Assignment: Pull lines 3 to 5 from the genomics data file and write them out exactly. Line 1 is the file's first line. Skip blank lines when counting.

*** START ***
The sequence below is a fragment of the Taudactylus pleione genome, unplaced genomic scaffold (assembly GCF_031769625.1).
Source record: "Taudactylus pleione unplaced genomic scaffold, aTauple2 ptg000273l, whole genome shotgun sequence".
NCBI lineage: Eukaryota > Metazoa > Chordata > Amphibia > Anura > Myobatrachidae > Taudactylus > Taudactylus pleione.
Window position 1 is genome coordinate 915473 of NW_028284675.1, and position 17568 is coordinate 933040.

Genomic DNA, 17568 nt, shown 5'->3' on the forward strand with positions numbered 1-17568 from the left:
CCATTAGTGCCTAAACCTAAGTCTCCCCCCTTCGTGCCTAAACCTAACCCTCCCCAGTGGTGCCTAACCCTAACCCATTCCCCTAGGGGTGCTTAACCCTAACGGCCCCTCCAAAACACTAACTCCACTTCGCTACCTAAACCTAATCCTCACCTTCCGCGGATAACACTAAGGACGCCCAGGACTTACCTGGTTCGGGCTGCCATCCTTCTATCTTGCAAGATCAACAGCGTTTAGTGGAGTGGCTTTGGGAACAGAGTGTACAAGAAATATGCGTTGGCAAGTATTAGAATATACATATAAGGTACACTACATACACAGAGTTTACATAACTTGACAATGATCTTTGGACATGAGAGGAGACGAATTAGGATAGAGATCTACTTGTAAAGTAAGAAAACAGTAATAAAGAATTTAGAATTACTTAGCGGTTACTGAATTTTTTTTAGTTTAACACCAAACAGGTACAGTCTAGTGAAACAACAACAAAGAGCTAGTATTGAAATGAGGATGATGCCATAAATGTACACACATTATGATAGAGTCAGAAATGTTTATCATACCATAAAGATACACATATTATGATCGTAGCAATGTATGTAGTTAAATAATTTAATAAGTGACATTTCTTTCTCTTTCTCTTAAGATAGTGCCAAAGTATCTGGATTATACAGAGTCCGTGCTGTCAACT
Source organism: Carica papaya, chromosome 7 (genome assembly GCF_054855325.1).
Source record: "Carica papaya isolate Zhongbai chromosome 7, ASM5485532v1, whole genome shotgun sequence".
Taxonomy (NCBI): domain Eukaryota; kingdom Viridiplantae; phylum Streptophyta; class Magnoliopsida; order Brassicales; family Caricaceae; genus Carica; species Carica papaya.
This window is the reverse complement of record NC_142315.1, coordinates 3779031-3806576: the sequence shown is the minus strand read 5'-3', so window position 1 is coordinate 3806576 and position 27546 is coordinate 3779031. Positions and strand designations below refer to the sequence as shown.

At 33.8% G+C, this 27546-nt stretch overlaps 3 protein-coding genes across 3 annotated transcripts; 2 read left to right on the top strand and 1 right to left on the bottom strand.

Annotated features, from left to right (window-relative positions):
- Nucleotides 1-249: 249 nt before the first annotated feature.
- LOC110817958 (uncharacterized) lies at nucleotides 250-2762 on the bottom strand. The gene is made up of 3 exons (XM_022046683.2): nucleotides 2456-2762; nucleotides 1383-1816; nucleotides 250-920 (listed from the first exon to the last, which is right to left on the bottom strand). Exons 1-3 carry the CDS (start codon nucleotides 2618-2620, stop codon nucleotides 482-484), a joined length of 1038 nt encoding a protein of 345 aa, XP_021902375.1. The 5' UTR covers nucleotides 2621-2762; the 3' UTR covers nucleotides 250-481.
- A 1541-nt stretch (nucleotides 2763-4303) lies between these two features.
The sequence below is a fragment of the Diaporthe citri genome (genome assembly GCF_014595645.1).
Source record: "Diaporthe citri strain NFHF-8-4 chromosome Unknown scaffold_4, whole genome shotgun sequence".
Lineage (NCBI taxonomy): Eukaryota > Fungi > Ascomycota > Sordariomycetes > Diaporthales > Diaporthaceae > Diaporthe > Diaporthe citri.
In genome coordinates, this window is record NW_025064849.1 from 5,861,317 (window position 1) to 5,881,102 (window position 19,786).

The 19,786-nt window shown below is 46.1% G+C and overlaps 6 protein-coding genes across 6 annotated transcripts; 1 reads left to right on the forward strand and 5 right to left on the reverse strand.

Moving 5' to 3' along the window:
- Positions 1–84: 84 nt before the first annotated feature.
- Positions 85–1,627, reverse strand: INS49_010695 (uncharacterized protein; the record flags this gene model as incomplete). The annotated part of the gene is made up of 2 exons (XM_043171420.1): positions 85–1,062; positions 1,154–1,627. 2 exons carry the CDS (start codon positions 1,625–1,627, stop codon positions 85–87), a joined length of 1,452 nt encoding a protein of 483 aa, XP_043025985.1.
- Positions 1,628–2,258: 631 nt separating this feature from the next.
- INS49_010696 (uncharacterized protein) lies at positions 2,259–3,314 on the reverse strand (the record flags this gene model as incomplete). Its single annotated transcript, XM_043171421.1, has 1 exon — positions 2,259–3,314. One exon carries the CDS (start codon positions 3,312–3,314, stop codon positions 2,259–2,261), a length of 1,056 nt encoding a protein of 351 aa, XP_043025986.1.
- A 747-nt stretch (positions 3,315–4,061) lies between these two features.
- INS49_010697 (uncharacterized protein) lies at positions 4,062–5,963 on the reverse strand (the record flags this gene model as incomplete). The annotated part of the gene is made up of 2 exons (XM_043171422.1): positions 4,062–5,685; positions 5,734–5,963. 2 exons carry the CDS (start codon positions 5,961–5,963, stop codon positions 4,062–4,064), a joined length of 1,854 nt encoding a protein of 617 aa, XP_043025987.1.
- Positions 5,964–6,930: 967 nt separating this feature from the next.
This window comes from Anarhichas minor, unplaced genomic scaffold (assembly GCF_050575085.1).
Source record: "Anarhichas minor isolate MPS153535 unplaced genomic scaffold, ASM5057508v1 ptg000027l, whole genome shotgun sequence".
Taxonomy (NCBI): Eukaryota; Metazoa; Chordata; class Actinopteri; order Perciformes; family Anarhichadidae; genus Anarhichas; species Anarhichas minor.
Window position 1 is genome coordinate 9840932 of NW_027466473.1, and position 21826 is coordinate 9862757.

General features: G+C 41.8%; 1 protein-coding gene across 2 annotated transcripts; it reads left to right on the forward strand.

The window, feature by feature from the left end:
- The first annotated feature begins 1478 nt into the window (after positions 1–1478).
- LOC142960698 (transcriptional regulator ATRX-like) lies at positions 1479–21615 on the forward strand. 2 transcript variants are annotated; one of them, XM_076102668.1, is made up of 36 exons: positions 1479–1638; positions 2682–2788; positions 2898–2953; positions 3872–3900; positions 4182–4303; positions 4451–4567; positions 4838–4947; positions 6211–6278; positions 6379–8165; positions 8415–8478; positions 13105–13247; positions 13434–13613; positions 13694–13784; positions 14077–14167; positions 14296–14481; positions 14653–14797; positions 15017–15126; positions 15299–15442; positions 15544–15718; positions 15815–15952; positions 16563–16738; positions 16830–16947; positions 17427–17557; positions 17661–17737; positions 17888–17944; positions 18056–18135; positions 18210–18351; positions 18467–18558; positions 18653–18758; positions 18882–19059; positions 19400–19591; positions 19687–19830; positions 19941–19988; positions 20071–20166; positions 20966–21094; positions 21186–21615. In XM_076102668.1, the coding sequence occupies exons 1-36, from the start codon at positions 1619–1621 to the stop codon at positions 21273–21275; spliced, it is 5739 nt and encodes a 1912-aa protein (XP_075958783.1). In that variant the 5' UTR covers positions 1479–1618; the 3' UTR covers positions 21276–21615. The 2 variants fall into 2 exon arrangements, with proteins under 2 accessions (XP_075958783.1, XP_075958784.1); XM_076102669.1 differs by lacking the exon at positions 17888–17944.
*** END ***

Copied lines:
NCBI lineage: Eukaryota > Metazoa > Chordata > Amphibia > Anura > Myobatrachidae > Taudactylus > Taudactylus pleione.
Window position 1 is genome coordinate 915473 of NW_028284675.1, and position 17568 is coordinate 933040.

Genomic DNA, 17568 nt, shown 5'->3' on the forward strand with positions numbered 1-17568 from the left: